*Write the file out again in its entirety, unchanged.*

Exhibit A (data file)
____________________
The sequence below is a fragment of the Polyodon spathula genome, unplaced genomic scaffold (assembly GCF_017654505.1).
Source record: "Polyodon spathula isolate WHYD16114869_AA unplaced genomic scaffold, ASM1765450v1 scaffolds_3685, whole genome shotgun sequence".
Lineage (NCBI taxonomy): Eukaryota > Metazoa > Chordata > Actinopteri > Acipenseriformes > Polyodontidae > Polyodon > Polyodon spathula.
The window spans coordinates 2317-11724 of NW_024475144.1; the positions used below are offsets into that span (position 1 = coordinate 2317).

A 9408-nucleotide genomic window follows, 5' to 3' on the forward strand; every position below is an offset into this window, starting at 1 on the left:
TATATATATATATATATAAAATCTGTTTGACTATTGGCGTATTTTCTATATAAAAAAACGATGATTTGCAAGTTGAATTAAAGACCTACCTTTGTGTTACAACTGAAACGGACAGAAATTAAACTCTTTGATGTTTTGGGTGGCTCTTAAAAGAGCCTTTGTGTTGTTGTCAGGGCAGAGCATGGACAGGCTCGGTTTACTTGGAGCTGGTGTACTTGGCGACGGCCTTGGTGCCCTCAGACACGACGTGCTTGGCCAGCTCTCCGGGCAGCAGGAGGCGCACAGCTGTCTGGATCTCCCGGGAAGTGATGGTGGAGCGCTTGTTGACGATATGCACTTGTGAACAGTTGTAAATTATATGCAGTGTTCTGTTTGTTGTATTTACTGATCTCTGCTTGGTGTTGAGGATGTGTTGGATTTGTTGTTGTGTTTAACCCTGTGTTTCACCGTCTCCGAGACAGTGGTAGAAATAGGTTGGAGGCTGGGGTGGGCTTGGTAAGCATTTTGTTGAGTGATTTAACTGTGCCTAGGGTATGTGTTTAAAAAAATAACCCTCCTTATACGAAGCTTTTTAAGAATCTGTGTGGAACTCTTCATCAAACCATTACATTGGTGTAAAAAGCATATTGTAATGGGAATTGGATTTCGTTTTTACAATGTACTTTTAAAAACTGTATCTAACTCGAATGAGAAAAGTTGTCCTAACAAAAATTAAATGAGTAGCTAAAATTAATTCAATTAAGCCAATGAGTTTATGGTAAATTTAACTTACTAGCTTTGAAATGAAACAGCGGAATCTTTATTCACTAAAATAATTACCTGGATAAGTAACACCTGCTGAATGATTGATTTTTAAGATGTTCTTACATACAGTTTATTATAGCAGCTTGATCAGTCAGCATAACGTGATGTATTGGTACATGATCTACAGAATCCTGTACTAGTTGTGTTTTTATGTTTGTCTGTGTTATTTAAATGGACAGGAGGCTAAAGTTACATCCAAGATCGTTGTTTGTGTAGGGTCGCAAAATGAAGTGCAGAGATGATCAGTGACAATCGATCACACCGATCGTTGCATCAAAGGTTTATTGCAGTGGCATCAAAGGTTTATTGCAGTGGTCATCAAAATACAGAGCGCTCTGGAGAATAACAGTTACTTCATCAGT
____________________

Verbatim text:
The sequence below is a fragment of the Polyodon spathula genome, unplaced genomic scaffold (assembly GCF_017654505.1).
Source record: "Polyodon spathula isolate WHYD16114869_AA unplaced genomic scaffold, ASM1765450v1 scaffolds_3685, whole genome shotgun sequence".
Lineage (NCBI taxonomy): Eukaryota > Metazoa > Chordata > Actinopteri > Acipenseriformes > Polyodontidae > Polyodon > Polyodon spathula.
The window spans coordinates 2317-11724 of NW_024475144.1; the positions used below are offsets into that span (position 1 = coordinate 2317).

A 9408-nucleotide genomic window follows, 5' to 3' on the forward strand; every position below is an offset into this window, starting at 1 on the left:
TATATATATATATATATAAAATCTGTTTGACTATTGGCGTATTTTCTATATAAAAAAACGATGATTTGCAAGTTGAATTAAAGACCTACCTTTGTGTTACAACTGAAACGGACAGAAATTAAACTCTTTGATGTTTTGGGTGGCTCTTAAAAGAGCCTTTGTGTTGTTGTCAGGGCAGAGCATGGACAGGCTCGGTTTACTTGGAGCTGGTGTACTTGGCGACGGCCTTGGTGCCCTCAGACACGACGTGCTTGGCCAGCTCTCCGGGCAGCAGGAGGCGCACAGCTGTCTGGATCTCCCGGGAAGTGATGGTGGAGCGCTTGTTGACGATATGCACTTGTGAACAGTTGTAAATTATATGCAGTGTTCTGTTTGTTGTATTTACTGATCTCTGCTTGGTGTTGAGGATGTGTTGGATTTGTTGTTGTGTTTAACCCTGTGTTTCACCGTCTCCGAGACAGTGGTAGAAATAGGTTGGAGGCTGGGGTGGGCTTGGTAAGCATTTTGTTGAGTGATTTAACTGTGCCTAGGGTATGTGTTTAAAAAAATAACCCTCCTTATACGAAGCTTTTTAAGAATCTGTGTGGAACTCTTCATCAAACCATTACATTGGTGTAAAAAGCATATTGTAATGGGAATTGGATTTCGTTTTTACAATGTACTTTTAAAAACTGTATCTAACTCGAATGAGAAAAGTTGTCCTAACAAAAATTAAATGAGTAGCTAAAATTAATTCAATTAAGCCAATGAGTTTATGGTAAATTTAACTTACTAGCTTTGAAATGAAACAGCGGAATCTTTATTCACTAAAATAATTACCTGGATAAGTAACACCTGCTGAATGATTGATTTTTAAGATGTTCTTACATACAGTTTATTATAGCAGCTTGATCAGTCAGCATAACGTGATGTATTGGTACATGATCTACAGAATCCTGTACTAGTTGTGTTTTTATGTTTGTCTGTGTTATTTAAATGGACAGGAGGCTAAAGTTACATCCAAGATCGTTGTTTGTGTAGGGTCGCAAAATGAAGTGCAGAGATGATCAGTGACAATCGATCACACCGATCGTTGCATCAAAGGTTTATTGCAGTGGCATCAAAGGTTTATTGCAGTGGTCATCAAAATACAGAGCGCTCTGGAGAATAACAGTTACTTCATCAGT